Dominion Day did not become a statutory holiday until 1879. There were decades of contention on whether Dominion Day should be renamed. The debates centred on whether the word “dominion” suggested subservience and domination by the British or whether it was merely an extract from the Latin version of the eight verse of Psalm 72 “He shall have dominion also from sea to sea and from the river unto the ends of the earth.” After all, A Mari Usque Ad Mare is part of Canada’s coat of arms. With the passing of the Constitution Act in 1982, Canada became an independent nation. The same year Dominion Day was officially renamed Canada Day. One attempt to amend the Canada Day Bill was defeated 44 to 23 with two abstentions. The Bill was given Royal Assent on October 27, 1982, thus ending a long dispute on what this national holiday should be called.

On July 1 this year we celebrate Canada’s 147th anniversary. So what other significant historical events happened on this day across the country in the past 147 years?

1867 – John Alexander Macdonald is sworn in as Canada’s first Prime Minister. The new Dominion starts with just 30 civil servants.

1868 – Department of Marine and Fisheries is founded in Ottawa.

1870 – George-Etienne Cartier (1814–1873) passes Order-in-Council committing government to start building a railway to the Pacific within two years, as condition of BC’s entry into Confederation; after false starts and consolidations, construction eventually starts May 1881.

1871 – 1) Founding of the Parliamentary Library in Ottawa; 2) Parliament makes decimal currency system uniform across Canada; 3) British Columbia joins Confederation as the sixth Canadian province.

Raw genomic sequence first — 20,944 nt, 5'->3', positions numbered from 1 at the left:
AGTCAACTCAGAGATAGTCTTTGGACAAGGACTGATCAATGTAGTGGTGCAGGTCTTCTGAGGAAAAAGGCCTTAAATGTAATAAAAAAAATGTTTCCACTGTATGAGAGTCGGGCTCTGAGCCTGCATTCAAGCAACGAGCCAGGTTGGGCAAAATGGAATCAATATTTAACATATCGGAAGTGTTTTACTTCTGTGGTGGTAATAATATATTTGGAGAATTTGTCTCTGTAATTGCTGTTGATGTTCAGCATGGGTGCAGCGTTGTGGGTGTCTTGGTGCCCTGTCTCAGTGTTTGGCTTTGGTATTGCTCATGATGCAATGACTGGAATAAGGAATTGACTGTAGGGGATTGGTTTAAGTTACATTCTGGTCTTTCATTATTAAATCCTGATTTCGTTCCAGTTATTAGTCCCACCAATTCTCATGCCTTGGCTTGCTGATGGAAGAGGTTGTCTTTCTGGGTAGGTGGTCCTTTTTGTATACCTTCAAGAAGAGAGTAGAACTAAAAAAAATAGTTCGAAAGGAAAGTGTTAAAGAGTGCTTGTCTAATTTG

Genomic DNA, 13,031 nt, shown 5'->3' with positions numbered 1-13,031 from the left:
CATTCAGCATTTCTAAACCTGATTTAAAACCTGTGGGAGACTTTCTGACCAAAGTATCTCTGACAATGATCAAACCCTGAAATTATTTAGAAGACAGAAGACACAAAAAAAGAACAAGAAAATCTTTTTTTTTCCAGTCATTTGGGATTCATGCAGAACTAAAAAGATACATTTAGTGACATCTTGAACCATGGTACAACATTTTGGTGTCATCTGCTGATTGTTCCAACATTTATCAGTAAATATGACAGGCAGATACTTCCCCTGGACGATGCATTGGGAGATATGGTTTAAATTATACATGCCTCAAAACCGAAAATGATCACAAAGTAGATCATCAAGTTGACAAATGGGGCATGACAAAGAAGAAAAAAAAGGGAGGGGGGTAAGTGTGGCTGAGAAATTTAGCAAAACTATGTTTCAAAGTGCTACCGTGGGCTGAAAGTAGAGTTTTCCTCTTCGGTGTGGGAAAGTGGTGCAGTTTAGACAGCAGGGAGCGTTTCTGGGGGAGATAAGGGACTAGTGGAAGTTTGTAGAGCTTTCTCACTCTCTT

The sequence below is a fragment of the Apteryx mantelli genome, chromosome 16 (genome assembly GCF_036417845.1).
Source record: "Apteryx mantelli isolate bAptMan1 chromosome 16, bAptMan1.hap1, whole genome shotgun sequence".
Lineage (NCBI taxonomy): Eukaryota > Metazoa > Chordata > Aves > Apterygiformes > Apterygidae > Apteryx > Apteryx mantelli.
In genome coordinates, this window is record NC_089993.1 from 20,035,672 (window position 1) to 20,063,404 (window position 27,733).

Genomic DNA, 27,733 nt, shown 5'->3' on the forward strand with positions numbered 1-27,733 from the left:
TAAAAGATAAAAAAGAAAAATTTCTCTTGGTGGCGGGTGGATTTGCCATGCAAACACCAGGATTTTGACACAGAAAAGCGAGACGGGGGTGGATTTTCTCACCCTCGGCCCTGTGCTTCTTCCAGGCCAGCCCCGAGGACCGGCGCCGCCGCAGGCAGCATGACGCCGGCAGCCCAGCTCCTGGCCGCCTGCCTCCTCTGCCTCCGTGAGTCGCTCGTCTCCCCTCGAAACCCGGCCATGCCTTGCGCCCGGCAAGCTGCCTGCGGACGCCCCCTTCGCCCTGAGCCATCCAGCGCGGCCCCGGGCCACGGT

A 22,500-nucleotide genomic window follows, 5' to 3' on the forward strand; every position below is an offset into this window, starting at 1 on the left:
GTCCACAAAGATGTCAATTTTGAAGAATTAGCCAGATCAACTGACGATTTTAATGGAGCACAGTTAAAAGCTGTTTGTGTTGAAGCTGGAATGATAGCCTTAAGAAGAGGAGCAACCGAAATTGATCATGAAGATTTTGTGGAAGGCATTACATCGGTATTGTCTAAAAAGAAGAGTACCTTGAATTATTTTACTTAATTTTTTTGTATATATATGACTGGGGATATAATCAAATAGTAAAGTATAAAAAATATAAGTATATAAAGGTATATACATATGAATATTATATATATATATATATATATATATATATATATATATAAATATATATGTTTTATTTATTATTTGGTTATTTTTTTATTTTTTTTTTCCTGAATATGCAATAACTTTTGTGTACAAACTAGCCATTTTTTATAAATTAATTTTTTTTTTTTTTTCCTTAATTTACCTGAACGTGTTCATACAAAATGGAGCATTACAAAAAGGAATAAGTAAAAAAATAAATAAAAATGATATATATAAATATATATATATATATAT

1873 – Prince Edward Island enters Confederation as the seventh Canadian province on the same terms as BC.

1878 – Canada joins the Universal Postal Union.

1890 – Canada and Bermuda are linked by telegraph cable.

1909 – Joseph-Elzéar Bernier, captain of the government steamship Arctic, places a metal plaque at Parry Rock claiming Canadian sovereignty over the entire Arctic Archipelago. “I took possession of Baffin Island for Canada in the presence of several Eskimo,” said Bernier, “and after firing nineteen shots I instructed an Eskimo to fire the twentieth, telling him that he was now a Canadian.”

1911 – Proclamation removes the words Dei Gratia, Latin for “By the Grace of God”, from Canada’s coinage. There is a public uproar over the “godless” coins.

1915 – Saskatchewan passes legislation to close all bars, clubs, and wholesale outlets selling liquor, replaced by 23 government liquor stores.

1916 – 1) World War I, the first day of the Battle of the Somme – the First Newfoundland Regiment is virtually wiped out at Beaumont Hamel. Of the 801 soldiers of the Regiment, 255 are killed, 386 are wounded and 91 go missing. 2) Prohibition begins in Alberta.

1926 – Canada restores the gold standard.

1927 – Toronto, Ontario – Law is passed requiring all drivers in Ontario to have a license.